Btcsuite: Announcing Btcd 0.12.0 Release



We’ve just released btcd version 0.12.0 beta! It is a highly recommended updated since it contains code to ensure new upcoming network rules are properly enforced (CLTV), new protocol enhancements, various optimizations, and several other enhancements.


In addition to announcing the new release, the purpose of this blog is to discuss a few points of the release in more detail. For those of you who are simply looking for the release notes and updated Windows binaries, they are located here.

The most important changes this post will cover are:

  • Enforce LowS signatures for transaction relay
  • New flag for controlling the minimum relay fee
  • Bloom filter service bit support (BIP0111)
  • New signature validation cache
  • Developer-centric changes:
    • Refactored peer package
    • New options when querying address index
  • Under development


This release implements BIP0065 which introduces a new opcode named CHECKLOCKTIMEVERIFY that provides the scripting system a method to guarantee a transaction is unspendable until a specific date, or block height, in the future. While transactions already contained a lock time field, there was no way to enforce it via the scripting system prior to this new opcode.

The deployment of this new opcode is done via a soft fork using the same voting mechanism employed by BIP0034 and BIP0066 and entails adding a new block version 4 which treats the NOP2 opcode as CHECKLOCKTIMEVERIFY and enforces the new lock time restrictions.

In addition, all block templates returned by the getblocktemplate RPC will now be block version 4 compliant. This means solo miners using the getblocktemplate RPC will need to ensure their preferred software is updated to support the new block version and rules. Miners using a pool should follow the instructions provided by their pool operator.

Enforce LowS Signatures For Relay

ECDSA signatures are now required to be encoded with the canonical ‘low-s’ encoding in order to be relayed or accepted into the memory pool. This is useful since it helps reduce the number of malleable transactions relayed across the network and included in blocks.

However, please note that this is only a standardness check as opposed to a consensus change. This is an important distinction because it means it is still possible for miners to include signatures which do not conform to this encoding in blocks and therefore software must not assume old style signatures are impossible.

An important consequence of this change is that old software which creates transaction signatures that do not conform to this rule will need to be updated to produce transactions which are not rejected. That said, there are a wide variety of conforming implementations already available including the btcsuite signing code which has already produced signatures conforming to this encoding since Jul 31, 2014.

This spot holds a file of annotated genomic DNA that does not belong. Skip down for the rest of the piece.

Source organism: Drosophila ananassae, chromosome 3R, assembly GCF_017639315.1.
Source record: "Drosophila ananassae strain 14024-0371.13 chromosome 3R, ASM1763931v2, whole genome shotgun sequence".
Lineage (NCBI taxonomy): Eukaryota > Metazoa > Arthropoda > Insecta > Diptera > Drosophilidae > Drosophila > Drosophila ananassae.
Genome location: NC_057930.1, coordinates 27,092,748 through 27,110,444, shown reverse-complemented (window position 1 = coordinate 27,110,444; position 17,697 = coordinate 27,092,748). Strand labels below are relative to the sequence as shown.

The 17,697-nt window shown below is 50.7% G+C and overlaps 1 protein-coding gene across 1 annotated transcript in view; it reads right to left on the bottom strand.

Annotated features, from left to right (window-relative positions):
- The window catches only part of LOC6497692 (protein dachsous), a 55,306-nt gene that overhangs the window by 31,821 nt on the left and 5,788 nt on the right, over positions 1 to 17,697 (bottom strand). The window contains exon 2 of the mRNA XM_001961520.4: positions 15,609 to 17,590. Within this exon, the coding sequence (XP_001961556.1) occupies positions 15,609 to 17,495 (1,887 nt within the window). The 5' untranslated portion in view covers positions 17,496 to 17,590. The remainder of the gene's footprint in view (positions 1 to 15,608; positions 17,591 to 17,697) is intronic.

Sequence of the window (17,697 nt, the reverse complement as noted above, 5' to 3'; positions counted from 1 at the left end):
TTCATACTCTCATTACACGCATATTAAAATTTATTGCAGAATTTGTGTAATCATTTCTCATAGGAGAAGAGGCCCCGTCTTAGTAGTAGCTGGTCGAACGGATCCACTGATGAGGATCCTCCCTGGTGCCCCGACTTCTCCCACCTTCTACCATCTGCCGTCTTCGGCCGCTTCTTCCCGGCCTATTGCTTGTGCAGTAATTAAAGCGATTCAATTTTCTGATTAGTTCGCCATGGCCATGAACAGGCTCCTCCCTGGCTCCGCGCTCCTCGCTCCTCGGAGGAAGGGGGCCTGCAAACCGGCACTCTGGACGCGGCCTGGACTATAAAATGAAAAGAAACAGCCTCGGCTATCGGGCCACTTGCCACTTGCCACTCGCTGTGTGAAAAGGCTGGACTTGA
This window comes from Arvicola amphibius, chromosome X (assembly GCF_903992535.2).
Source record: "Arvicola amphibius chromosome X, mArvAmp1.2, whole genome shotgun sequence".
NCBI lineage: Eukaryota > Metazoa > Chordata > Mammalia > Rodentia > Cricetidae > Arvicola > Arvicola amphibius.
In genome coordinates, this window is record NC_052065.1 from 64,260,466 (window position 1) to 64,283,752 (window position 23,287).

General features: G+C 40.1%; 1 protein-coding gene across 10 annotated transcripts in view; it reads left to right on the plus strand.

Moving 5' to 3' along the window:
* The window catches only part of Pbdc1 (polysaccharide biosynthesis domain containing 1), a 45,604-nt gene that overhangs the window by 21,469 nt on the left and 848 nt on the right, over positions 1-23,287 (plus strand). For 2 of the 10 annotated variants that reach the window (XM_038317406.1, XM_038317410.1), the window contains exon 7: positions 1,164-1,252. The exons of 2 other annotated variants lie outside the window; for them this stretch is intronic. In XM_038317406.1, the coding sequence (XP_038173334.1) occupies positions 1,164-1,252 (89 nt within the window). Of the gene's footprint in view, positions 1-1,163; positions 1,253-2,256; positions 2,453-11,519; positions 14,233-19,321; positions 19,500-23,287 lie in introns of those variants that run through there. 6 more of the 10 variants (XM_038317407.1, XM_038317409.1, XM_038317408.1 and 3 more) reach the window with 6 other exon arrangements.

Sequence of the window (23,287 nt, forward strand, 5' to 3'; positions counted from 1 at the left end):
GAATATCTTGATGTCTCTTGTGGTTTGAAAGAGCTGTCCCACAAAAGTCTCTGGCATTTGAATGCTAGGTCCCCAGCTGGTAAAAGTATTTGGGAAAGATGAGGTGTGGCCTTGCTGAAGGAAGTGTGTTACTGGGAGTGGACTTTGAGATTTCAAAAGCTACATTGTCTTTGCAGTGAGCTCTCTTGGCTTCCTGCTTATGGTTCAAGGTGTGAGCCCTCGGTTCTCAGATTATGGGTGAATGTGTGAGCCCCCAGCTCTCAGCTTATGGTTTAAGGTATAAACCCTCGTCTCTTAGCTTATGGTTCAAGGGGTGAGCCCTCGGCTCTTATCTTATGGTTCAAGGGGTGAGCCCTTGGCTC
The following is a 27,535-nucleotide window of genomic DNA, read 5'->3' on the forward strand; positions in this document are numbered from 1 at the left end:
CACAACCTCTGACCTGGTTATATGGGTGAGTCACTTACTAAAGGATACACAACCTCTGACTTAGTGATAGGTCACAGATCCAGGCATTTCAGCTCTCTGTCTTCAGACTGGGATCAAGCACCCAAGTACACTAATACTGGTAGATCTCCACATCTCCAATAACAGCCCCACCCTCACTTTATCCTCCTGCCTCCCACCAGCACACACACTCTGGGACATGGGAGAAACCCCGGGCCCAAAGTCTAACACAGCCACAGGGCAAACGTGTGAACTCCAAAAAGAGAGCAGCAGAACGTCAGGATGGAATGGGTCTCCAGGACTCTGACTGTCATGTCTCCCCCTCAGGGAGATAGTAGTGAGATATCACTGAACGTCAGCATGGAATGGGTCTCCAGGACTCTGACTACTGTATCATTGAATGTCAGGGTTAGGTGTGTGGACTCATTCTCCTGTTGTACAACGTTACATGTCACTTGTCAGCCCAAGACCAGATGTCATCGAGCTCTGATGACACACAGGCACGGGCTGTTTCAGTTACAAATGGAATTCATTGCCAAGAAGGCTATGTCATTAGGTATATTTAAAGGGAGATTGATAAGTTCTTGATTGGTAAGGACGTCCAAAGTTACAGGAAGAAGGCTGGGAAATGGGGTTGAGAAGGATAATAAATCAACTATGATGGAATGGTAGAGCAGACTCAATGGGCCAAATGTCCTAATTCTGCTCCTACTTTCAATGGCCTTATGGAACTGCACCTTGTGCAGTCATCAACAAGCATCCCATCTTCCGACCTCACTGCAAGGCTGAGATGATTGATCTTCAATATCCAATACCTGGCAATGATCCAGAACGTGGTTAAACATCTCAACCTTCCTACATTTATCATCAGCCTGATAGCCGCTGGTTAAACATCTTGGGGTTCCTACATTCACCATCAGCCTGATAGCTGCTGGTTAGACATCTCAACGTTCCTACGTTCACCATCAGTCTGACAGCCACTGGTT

New Flag for Controlling the Minimum Relay Fee

As many users have probably noticed, there has recently been an increasing number of low-fee transactions flooding the network which causes the memory pool size to grow tremendously.

As a temporary measure to help mitigate this, a new parameter, --minrelaytxfee, has been added to allow the minimum transaction fee (in BTC/kB) transactions must have before they are allowed to be accepted into the memory and relayed to other nodes to be changed. The default value is 0.00001. Users with memory constrained systems, or who simply desire the memory pool to consume less space, will probably want to raise this to something higher such as 0.00005.

We are aware that this is not the best solution and plans are underway to provide a more robust long-term solution.

Bloom Filter Service Bit Support (BIP0111)

A new service flag which conforms to BIP0111 has been introduced into the peer-to-peer protocol which can be used to signal support for bloom filters. The is accompanied by the protocol version being increased to 70011.

Please note that peers running previous protocol versions that are newer than the version which bloom filters were introduced are assumed to support bloom filters since they were previously required.

To accompany this change, a new --nopeerbloomfilters parameter is now available which can be used to disable support for bloom filters and disable the new service bit accordingly.

A full discussion about why one might or might not want to disable bloom filters is beyond the scope of this post. Suffice it to say there are several issues with them such that many of us in the community would ultimately like to see them replaced. However, it is important to note that the vast majority of SPV implementations currently rely on full nodes having bloom filtering enabled, so we don’t recommend disabling them yet.

New Signature Validation Cache

This release adds a signature cache to the signature validation system which, as the name implies, caches successful signature validations in memory. This typically provides a significant speedup to block processing once the node is fully synced. This is the case because most transactions in new blocks have already been seen and validated by the memory pool and therefore the new blocks can avoid many relatively expensive signature checks by consulting the cache for the ones already known to be valid.